The dough should rise in a 10- to 12-cup bowl lined with a large sheet of parchment paper. It is important that the parchment edges stick up past the sides of the bowl as they will be used for handles later on. Once I poured the dough into the lined bowl and smoothed the surface into a dome, I used a sharp knife to slash the top with a wide hashtag pattern and covered the bowl with plastic wrap. I left the dough in a warm place to rise for six hours.

At hour five I preheated the oven to 425 degrees and 30 minutes later I placed a 4-quart cast-iron Dutch oven into the oven to warm up. At six hours, the Dutch oven came out, and I picked up the dough by the parchment edges and carefully lowered it into the hot Dutch oven. I replaced the cover and returned the vessel to the oven. After 45 minutes, I removed the cover for the final 15 minutes of baking. After baking, the loaf should sit in the vessel for 15 minutes, then on a wire rack until completely cooled.

I was impressed by the rustic appearance of this boule-style loaf and quite surprised by its heft. The crumb (holes) was not much finer than a typical loaf of sandwich bread, but the loaf was much more dense. The flavor was very good, with the familiar bite of sourdough coming through at the finish. I look forward to trying out this loaf as toast, bread­crumbs, croutons, bruschetta, and French toast. I already know it will be on the table for my next dinner party.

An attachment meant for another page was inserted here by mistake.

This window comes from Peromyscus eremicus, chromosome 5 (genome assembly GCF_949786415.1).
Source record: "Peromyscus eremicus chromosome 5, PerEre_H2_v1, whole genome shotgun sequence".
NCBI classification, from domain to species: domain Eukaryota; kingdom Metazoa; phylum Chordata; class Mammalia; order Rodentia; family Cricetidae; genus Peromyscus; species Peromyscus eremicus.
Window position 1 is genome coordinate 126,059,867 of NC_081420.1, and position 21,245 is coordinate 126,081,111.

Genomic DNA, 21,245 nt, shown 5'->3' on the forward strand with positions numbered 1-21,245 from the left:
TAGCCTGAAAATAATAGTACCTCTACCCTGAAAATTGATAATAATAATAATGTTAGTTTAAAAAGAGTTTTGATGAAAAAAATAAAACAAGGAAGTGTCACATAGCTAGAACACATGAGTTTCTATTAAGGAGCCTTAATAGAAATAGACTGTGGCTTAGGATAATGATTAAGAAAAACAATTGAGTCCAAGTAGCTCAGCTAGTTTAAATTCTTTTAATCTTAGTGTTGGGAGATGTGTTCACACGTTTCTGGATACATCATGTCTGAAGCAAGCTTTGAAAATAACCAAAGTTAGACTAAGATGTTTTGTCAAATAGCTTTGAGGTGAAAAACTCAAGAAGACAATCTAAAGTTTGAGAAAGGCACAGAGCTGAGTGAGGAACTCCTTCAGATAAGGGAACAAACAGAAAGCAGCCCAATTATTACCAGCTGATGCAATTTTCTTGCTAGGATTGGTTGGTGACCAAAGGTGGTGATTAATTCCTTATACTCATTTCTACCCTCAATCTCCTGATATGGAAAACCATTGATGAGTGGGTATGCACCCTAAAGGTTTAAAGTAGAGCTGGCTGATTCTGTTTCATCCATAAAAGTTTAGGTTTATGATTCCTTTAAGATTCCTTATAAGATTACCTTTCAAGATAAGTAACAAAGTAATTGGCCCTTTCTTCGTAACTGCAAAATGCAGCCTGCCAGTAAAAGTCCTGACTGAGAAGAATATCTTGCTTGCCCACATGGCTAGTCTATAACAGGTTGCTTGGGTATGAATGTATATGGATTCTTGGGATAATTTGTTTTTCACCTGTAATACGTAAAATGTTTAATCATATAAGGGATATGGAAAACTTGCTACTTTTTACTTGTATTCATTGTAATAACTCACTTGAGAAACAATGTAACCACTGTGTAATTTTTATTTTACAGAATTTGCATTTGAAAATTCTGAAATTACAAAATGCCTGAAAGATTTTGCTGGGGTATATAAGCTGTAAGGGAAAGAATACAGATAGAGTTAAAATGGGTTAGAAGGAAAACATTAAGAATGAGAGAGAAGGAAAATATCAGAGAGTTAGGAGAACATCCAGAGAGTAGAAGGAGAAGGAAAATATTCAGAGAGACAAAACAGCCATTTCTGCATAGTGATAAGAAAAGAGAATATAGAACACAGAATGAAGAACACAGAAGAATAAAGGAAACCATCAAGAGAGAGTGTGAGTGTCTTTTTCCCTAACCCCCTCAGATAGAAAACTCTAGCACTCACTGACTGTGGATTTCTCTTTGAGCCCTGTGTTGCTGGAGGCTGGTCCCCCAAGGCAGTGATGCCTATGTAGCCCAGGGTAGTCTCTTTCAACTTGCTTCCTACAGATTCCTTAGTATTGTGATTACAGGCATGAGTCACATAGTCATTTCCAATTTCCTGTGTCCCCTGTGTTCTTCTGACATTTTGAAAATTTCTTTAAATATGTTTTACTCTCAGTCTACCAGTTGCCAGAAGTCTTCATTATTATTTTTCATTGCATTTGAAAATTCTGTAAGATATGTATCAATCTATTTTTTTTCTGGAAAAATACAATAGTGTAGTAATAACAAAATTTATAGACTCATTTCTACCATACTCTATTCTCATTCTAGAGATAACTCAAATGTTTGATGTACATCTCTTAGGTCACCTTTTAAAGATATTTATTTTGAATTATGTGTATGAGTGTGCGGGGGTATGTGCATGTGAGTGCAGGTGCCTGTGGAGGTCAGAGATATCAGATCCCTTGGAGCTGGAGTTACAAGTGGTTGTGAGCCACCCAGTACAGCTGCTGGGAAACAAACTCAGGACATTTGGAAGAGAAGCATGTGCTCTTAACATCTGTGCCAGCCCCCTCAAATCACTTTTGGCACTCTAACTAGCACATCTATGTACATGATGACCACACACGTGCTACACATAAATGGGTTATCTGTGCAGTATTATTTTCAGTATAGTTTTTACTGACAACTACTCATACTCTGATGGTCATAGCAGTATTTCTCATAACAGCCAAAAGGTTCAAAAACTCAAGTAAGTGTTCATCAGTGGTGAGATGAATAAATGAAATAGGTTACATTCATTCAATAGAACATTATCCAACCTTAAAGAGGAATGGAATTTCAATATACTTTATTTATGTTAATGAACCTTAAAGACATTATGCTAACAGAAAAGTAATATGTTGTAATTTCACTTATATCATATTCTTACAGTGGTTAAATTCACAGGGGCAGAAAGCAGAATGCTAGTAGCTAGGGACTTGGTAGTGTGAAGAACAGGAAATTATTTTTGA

For more insights into preparing this sourdough loaf and several varia­tions, visit Sauvage’s website, artofglutenfreebaking.com.


Sourdough Croutons

1 loaf sourdough bread

5 tablespoons olive oil

½ teaspoon salt

a little pepper

2 cloves of garlic, chopped very fine

1 teaspoon Italian herbs or spices

Preheat oven to 300 degrees. Cut the loaf length­wise and remove the crust. Cut the remaining bread into ¾ inch cubes. Whisk all the other ingredients in a bowl, then toss with the bread cubes until they are evenly coated. Spread the coated cubes evenly on a large baking sheet. Bake, turning every five minutes for 20-25 minutes or until golden brown.